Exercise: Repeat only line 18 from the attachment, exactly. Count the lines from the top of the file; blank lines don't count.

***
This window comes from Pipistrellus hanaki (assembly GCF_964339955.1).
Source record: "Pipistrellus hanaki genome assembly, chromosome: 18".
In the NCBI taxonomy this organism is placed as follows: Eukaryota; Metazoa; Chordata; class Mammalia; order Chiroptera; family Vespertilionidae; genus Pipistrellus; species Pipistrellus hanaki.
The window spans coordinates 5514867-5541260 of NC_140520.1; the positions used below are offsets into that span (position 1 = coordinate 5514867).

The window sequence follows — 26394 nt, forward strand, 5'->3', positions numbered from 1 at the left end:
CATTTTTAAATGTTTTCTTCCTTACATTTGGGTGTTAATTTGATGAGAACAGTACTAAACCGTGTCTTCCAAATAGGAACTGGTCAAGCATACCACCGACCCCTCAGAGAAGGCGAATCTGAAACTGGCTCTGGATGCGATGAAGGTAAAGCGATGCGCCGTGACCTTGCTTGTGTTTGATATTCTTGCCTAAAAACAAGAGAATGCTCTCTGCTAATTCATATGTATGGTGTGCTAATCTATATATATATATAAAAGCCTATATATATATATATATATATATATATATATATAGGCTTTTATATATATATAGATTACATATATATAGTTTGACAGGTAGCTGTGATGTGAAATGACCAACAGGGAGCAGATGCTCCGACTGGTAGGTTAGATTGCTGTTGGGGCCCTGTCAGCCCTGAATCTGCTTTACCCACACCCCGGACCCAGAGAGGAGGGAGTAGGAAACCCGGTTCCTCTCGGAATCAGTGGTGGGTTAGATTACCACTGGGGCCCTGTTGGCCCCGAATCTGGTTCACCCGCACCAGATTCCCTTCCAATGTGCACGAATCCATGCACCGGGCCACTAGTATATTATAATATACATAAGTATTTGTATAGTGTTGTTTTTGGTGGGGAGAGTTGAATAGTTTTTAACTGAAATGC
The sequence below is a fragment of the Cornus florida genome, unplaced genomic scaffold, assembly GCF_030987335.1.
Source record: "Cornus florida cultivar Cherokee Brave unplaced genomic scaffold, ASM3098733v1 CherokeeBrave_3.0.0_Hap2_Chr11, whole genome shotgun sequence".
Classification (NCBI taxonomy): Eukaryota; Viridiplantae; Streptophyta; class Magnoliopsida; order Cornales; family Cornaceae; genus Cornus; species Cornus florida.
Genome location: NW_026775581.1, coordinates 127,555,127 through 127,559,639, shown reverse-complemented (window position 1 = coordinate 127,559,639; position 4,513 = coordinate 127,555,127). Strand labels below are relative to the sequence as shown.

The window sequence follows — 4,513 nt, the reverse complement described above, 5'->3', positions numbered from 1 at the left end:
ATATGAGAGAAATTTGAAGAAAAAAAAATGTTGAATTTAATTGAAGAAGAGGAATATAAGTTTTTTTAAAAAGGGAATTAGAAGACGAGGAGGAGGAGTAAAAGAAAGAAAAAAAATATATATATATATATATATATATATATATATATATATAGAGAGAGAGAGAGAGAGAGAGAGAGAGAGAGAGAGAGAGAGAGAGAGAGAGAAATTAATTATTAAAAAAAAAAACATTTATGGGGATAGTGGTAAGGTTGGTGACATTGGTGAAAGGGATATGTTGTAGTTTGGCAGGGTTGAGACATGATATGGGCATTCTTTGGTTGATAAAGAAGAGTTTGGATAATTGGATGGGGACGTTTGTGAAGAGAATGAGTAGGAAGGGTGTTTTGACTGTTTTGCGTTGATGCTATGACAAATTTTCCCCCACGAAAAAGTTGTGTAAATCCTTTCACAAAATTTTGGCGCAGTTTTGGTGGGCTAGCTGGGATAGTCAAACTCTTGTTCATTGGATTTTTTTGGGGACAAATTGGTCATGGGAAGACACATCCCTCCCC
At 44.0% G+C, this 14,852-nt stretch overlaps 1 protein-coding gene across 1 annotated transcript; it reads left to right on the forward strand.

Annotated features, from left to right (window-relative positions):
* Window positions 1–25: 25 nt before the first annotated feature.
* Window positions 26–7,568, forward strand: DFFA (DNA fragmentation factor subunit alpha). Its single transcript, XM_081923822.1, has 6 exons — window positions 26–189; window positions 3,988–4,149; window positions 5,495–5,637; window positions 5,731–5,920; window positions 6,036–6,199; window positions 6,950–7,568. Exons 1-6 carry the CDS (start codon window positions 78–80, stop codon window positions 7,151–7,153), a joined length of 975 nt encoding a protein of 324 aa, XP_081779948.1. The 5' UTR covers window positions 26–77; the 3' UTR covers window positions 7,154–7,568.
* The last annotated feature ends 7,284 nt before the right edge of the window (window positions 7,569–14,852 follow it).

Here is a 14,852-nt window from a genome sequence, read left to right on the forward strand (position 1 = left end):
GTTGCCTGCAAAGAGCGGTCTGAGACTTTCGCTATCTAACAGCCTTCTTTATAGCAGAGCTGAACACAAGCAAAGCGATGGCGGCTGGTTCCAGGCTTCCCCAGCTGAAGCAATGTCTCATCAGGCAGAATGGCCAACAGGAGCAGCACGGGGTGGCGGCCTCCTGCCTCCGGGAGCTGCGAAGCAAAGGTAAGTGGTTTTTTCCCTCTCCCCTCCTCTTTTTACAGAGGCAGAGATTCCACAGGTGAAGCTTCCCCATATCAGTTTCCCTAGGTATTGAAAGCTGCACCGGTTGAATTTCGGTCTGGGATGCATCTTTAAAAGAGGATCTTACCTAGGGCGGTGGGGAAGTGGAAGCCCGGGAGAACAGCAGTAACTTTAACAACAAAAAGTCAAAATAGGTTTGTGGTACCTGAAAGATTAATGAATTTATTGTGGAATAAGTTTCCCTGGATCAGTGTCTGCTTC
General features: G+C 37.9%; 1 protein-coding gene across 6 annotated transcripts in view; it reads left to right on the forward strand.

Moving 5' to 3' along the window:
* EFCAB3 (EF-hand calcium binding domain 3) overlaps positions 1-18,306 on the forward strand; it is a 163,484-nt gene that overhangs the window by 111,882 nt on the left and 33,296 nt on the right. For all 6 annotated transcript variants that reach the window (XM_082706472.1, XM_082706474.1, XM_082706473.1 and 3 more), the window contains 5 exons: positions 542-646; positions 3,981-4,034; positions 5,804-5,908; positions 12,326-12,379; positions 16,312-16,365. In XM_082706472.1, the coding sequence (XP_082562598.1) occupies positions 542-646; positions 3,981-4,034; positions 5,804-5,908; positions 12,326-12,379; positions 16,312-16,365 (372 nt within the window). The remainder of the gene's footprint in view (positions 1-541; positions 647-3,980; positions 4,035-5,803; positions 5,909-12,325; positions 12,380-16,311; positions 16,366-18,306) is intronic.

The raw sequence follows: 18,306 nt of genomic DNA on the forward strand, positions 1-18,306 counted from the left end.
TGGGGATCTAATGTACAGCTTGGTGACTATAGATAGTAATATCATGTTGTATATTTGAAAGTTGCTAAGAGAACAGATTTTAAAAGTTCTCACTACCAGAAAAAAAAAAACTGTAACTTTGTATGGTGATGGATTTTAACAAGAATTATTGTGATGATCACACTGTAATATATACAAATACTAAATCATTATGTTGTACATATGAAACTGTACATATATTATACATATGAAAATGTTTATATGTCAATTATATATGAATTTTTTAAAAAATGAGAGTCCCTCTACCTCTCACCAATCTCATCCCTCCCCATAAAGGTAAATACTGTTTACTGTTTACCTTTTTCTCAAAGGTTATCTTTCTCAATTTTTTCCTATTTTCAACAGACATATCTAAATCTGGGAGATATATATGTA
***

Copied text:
Here is a 14,852-nt window from a genome sequence, read left to right on the forward strand (position 1 = left end):